Hero Tales, by Hiromu Arakawa, is also launching out of Yen+, but I'm not familiar with this series; it didn't appear in the few issues of Yen+ that I saw. This one is a historical story, with lots of swordfighting and an astrological organizing principle -- there's a legend that there will be seven heroes corresponding to the stars of the Big Dipper, and so those will be the "stars" of this series. I'd expect Hero Tales to be at least moderately popular, since Arakawa has a following from
And last of the debut series is Jun Mochizuki's Crimson-Shell, coming in November. It seems to be contemporary, with evil "Black Roses" and good "Red Roses" battling across the landscape (of England, as far as I can tell), mostly with swords -- though I expect there's some supernatural stuff in here as well. (And if there aren't some suspiciously tentacle-esque prehensile rose vines eventually, I'll eat my hat.)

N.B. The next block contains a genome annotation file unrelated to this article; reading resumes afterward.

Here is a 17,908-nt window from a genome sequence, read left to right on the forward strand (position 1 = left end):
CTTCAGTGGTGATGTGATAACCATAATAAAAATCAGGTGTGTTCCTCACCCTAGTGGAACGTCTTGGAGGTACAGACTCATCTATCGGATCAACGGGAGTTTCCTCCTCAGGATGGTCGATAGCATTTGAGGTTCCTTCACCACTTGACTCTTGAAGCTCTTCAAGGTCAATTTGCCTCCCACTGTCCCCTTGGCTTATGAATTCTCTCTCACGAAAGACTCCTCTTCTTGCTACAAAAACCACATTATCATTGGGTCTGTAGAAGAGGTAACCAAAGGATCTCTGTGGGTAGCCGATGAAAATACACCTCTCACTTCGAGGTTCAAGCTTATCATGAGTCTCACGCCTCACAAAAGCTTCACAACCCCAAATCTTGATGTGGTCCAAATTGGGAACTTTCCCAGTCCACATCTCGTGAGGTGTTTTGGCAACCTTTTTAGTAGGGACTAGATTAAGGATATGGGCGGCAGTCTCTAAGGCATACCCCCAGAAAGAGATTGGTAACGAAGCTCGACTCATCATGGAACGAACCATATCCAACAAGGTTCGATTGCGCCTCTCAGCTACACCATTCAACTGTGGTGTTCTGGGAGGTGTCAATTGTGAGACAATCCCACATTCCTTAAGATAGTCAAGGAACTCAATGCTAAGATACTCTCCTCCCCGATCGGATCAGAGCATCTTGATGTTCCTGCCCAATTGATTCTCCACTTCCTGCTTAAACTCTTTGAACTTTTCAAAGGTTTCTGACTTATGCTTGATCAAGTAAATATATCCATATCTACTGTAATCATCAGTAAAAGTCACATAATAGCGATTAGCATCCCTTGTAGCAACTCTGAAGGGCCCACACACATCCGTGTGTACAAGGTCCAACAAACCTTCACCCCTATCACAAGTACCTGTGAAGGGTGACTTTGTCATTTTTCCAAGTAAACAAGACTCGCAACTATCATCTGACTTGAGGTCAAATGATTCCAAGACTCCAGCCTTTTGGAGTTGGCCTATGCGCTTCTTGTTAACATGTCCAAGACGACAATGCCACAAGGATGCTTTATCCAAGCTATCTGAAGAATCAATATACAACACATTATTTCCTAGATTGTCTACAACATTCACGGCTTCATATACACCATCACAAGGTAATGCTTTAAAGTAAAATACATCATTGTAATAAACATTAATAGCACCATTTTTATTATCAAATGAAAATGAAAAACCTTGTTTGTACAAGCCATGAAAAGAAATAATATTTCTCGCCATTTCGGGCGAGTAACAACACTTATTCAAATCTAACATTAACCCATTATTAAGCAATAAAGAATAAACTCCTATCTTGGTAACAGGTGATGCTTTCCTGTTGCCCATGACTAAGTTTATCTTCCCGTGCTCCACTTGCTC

The second cluster of books are second volumes -- close enough to the beginning that it should be easy to figure out what's going on, but not quite as new as those shiny first issues. Some of these I've seen before, and some of these I haven't:
And first of those is a book I probably would have bought about a week ago when I went to Borders for their graphic novel "buy 4, get the 5th free" sale -- Sumomomo, Momomo> by Shinobu Ohtaka. (I can say that because I actually looked for this second volume there, and didn't find it.) It's a parody of the usual martial arts manga series, with a hero who just wants to become a public prosecutor but is saddled with a spunky super-saiyan girl who insists she's going to marry him to have super-saiyan babies, and I found the first volume very funny. This second one was published this month -- bug your local store if you don't see it; it should be there.